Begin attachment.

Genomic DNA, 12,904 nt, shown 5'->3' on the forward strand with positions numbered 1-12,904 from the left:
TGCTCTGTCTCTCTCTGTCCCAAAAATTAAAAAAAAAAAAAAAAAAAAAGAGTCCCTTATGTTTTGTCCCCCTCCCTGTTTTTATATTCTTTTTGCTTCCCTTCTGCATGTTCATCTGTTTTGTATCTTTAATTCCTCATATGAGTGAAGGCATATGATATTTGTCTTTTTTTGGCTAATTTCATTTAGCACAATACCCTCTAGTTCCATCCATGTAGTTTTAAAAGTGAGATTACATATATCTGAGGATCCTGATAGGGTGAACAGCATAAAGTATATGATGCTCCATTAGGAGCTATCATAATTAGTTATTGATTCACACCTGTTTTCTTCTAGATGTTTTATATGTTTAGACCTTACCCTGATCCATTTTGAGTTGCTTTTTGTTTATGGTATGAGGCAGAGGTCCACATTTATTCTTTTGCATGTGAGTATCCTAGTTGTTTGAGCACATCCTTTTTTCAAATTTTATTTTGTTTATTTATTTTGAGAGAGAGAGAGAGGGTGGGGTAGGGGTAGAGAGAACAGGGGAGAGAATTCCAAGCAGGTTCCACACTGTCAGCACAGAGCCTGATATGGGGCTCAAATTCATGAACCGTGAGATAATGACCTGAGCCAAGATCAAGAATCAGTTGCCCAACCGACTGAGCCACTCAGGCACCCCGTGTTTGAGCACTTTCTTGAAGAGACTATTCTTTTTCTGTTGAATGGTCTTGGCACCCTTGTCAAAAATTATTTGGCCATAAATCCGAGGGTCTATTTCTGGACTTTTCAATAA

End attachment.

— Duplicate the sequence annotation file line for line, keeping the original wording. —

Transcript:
Genomic DNA, 12,904 nt, shown 5'->3' on the forward strand with positions numbered 1-12,904 from the left:
TGCTCTGTCTCTCTCTGTCCCAAAAATTAAAAAAAAAAAAAAAAAAAAAGAGTCCCTTATGTTTTGTCCCCCTCCCTGTTTTTATATTCTTTTTGCTTCCCTTCTGCATGTTCATCTGTTTTGTATCTTTAATTCCTCATATGAGTGAAGGCATATGATATTTGTCTTTTTTTGGCTAATTTCATTTAGCACAATACCCTCTAGTTCCATCCATGTAGTTTTAAAAGTGAGATTACATATATCTGAGGATCCTGATAGGGTGAACAGCATAAAGTATATGATGCTCCATTAGGAGCTATCATAATTAGTTATTGATTCACACCTGTTTTCTTCTAGATGTTTTATATGTTTAGACCTTACCCTGATCCATTTTGAGTTGCTTTTTGTTTATGGTATGAGGCAGAGGTCCACATTTATTCTTTTGCATGTGAGTATCCTAGTTGTTTGAGCACATCCTTTTTTCAAATTTTATTTTGTTTATTTATTTTGAGAGAGAGAGAGAGGGTGGGGTAGGGGTAGAGAGAACAGGGGAGAGAATTCCAAGCAGGTTCCACACTGTCAGCACAGAGCCTGATATGGGGCTCAAATTCATGAACCGTGAGATAATGACCTGAGCCAAGATCAAGAATCAGTTGCCCAACCGACTGAGCCACTCAGGCACCCCGTGTTTGAGCACTTTCTTGAAGAGACTATTCTTTTTCTGTTGAATGGTCTTGGCACCCTTGTCAAAAATTATTTGGCCATAAATCCGAGGGTCTATTTCTGGACTTTTCAATAA